In a typical severance agreement, the employer wants a release from all legal claims an employee may have in exchange for severance pay and/or other benefits. More often than not, the employer also wants to prevent the employee from disclosing the existence or terms of the agreement. By signing a waiver and release of claims, an employee may unknowingly relinquish important rights.

Whether or not the severance agreement being offered by your employer is a good deal or not depends on a number of factors. Here are just a few of the many questions that need to be considered:

  • Does the employee have any viable legal claims against the company?

  • What is the reason that the employee is being let go?

  • Does the company owe the employee unpaid salary, commissions, or bonuses?

  • Is the employee's employment with the employer governed by a written contract?

  • Has the employee signed a non-compete agreement with the employer or is there one in the proposed severance agreement?

In short, a severance agreement is a serious document that no employee should sign without consulting with an employment law attorney. An employer's first offer is rarely its best offer. Signing an agreement without the benefit of good legal counsel might be leaving money on the table or worse, it might affect your ability to find replacement employment.

What Can An Attorney Do For Me?

At our firm, we offer a flat fee severance agreement review consultation. We offer these appointments state-wide to any employees who work in the State of Texas. At a severance review consultation, you will have an opportunity to review your employment history and the facts surrounding your departure with the attorney. The attorney will additionally review the severance agreement and advise you of all of the legal implications of signing the agreement.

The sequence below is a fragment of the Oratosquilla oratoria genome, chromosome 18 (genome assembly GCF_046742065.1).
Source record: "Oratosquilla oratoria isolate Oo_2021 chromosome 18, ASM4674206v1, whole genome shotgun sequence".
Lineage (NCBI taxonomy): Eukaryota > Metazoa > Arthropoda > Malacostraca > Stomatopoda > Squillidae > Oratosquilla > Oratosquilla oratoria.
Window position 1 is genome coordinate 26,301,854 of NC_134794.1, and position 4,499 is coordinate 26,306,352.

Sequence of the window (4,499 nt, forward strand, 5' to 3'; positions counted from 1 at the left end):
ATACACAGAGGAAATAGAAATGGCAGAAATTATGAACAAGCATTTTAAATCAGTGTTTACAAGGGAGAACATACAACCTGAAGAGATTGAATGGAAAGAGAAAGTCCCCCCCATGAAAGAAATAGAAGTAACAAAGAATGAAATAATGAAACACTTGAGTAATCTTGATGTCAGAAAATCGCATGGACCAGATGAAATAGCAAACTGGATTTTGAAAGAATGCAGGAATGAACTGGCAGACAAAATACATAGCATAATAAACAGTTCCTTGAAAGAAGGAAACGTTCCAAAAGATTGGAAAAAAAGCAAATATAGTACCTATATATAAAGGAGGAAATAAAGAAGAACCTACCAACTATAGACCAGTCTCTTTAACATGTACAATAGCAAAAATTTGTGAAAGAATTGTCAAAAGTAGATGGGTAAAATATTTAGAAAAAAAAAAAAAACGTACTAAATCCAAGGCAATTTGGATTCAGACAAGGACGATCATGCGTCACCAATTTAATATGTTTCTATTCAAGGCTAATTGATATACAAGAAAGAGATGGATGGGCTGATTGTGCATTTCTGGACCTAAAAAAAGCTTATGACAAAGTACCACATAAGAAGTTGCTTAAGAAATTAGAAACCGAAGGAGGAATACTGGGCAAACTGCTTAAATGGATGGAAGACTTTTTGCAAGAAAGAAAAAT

You will also be able to discuss with the attorney whether it is possible that a better deal can be negotiated on your behalf. If that's possible, we can usually negotiate on your behalf directly with your employer on a contingent fee basis. This means that you will not have to pay any additional amounts out-of-pocket for our services. Instead, we will be paid a percentage of the extra amount we are able to negotiate from your employer. 

Take the Next Step

Mr. McKinney has been has been practicing employment law since 1996, is Board Certified in Labor and Employment Law by the Texas Board of Legal Specialization, and has negotiated hundreds of severance agreements on behalf of executives and employees.  If you have been presented with a proposed severance agreement by your employer, contact us before you sign.